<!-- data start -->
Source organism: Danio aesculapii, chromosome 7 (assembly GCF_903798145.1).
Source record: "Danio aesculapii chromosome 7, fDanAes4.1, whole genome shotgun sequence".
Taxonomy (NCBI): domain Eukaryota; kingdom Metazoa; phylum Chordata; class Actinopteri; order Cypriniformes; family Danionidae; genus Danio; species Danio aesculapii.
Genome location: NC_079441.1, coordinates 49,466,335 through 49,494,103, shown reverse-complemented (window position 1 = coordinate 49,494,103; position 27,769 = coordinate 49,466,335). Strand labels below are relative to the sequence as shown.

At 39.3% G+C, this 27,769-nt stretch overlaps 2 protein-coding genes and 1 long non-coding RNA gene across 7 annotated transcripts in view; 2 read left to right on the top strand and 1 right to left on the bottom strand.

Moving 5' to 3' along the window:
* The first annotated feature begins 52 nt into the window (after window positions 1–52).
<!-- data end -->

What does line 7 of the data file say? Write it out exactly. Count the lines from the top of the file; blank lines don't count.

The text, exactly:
* The first annotated feature begins 52 nt into the window (after window positions 1–52).